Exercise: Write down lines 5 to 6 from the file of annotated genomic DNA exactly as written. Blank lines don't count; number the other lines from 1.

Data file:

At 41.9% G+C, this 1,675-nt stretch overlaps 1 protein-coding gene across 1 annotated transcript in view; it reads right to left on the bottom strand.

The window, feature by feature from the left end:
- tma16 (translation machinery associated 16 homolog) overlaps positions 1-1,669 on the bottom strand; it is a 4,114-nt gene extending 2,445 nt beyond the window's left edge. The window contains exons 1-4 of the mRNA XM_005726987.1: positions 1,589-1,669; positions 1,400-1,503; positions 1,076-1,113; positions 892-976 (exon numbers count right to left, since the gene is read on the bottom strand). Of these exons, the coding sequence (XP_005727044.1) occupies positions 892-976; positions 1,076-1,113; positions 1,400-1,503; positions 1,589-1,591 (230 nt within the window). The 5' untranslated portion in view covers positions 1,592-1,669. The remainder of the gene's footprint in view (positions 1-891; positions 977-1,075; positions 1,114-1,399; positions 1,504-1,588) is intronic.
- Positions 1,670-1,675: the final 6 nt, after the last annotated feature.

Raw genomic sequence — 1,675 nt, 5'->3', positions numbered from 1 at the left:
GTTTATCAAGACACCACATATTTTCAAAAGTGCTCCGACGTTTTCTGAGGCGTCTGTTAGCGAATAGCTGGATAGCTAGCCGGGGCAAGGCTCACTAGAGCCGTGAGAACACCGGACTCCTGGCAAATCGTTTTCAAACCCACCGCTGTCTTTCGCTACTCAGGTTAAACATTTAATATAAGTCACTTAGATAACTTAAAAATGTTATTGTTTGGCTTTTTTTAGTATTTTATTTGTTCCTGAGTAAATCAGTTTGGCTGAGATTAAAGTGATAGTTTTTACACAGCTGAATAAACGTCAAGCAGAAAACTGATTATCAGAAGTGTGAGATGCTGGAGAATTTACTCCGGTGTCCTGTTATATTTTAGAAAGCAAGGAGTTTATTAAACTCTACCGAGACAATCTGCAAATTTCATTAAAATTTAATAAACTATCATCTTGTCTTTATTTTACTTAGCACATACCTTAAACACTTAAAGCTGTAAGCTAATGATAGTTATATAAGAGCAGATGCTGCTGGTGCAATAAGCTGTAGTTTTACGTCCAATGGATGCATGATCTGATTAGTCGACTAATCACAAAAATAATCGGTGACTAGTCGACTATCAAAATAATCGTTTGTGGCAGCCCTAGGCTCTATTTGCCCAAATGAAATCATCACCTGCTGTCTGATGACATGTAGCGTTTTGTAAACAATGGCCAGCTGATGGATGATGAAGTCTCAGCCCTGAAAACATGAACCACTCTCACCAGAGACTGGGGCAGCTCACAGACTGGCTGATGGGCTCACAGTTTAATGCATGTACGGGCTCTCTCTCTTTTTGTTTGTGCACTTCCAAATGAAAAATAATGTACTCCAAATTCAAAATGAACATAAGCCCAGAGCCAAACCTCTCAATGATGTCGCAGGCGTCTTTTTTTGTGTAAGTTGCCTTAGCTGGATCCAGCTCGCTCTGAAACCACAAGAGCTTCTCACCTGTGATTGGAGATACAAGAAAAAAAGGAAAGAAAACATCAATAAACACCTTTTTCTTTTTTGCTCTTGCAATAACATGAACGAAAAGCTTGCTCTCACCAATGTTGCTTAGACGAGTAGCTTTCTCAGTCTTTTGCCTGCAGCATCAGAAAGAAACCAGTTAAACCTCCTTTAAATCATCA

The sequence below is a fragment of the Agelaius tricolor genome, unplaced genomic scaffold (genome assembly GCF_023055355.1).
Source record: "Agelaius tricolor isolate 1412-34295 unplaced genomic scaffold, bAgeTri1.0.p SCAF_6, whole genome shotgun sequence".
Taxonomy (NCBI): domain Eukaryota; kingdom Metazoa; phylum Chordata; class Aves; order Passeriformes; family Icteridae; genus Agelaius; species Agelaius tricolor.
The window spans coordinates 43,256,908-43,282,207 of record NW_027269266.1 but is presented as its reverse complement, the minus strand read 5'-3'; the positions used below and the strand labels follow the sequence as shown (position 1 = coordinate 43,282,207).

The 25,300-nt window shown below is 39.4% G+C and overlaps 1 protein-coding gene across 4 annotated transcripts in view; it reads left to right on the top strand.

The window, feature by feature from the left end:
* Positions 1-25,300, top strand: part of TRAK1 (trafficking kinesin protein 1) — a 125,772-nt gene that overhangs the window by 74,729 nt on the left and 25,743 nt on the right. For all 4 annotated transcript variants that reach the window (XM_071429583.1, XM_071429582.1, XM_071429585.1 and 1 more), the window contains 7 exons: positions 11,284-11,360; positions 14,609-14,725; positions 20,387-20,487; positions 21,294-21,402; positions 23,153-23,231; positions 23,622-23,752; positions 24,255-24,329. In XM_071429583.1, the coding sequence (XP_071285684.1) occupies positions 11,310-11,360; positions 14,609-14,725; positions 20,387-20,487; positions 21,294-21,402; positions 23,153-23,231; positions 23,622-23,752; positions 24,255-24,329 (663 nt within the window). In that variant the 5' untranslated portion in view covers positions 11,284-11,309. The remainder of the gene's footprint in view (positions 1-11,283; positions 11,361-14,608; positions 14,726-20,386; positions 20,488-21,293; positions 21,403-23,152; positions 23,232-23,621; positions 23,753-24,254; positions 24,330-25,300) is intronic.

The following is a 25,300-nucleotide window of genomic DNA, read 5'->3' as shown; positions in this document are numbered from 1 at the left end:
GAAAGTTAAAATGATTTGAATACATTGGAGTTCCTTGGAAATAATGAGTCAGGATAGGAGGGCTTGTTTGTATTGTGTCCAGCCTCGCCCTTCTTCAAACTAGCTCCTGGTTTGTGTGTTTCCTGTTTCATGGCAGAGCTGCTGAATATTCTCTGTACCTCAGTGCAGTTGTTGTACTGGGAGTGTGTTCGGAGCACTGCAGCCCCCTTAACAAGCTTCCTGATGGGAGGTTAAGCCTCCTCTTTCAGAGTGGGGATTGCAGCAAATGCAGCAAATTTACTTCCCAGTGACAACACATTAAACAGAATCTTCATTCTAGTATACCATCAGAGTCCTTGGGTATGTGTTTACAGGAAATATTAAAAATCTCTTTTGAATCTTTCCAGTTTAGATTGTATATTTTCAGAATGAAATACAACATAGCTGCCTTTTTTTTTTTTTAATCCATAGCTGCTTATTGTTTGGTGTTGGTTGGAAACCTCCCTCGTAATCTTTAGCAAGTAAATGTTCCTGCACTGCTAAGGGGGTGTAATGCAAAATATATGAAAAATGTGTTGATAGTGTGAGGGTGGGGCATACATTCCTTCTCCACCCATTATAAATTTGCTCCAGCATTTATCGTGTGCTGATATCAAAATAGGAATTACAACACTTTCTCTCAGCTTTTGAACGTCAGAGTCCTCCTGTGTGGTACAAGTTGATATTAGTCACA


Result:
Raw genomic sequence — 1,675 nt, 5'->3', positions numbered from 1 at the left:
GTTTATCAAGACACCACATATTTTCAAAAGTGCTCCGACGTTTTCTGAGGCGTCTGTTAGCGAATAGCTGGATAGCTAGCCGGGGCAAGGCTCACTAGAGCCGTGAGAACACCGGACTCCTGGCAAATCGTTTTCAAACCCACCGCTGTCTTTCGCTACTCAGGTTAAACATTTAATATAAGTCACTTAGATAACTTAAAAATGTTATTGTTTGGCTTTTTTTAGTATTTTATTTGTTCCTGAGTAAATCAGTTTGGCTGAGATTAAAGTGATAGTTTTTACACAGCTGAATAAACGTCAAGCAGAAAACTGATTATCAGAAGTGTGAGATGCTGGAGAATTTACTCCGGTGTCCTGTTATATTTTAGAAAGCAAGGAGTTTATTAAACTCTACCGAGACAATCTGCAAATTTCATTAAAATTTAATAAACTATCATCTTGTCTTTATTTTACTTAGCACATACCTTAAACACTTAAAGCTGTAAGCTAATGATAGTTATATAAGAGCAGATGCTGCTGGTGCAATAAGCTGTAGTTTTACGTCCAATGGATGCATGATCTGATTAGTCGACTAATCACAAAAATAATCGGTGACTAGTCGACTATCAAAATAATCGTTTGTGGCAGCCCTAGGCTCTATTTGCCCAAATGAAATCATCACCTGCTGTCTGATGACATGTAGCGTTTTGTAAACAATGGCCAGCTGATGGATGATGAAGTCTCAGCCCTGAAAACATGAACCACTCTCACCAGAGACTGGGGCAGCTCACAGACTGGCTGATGGGCTCACAGTTTAATGCATGTACGGGCTCTCTCTCTTTTTGTTTGTGCACTTCCAAATGAAAAATAATGTACTCCAAATTCAAAATGAACATAAGCCCAGAGCCAAACCTCTCAATGATGTCGCAGGCGTCTTTTTTTGTGTAAGTTGCCTTAGCTGGATCCAGCTCGCTCTGAAACCACAAGAGCTTCTCACCTGTGATTGGAGATACAAGAAAAAAAGGAAAGAAAACATCAATAAACACCTTTTTCTTTTTTGCTCTTGCAATAACATGAACGAAAAGCTTGCTCTCACCAATGTTGCTTAGACGAGTAGCTTTCTCAGTCTTTTGCCTGCAGCATCAGAAAGAAACCAGTTAAACCTCCTTTAAATCATCA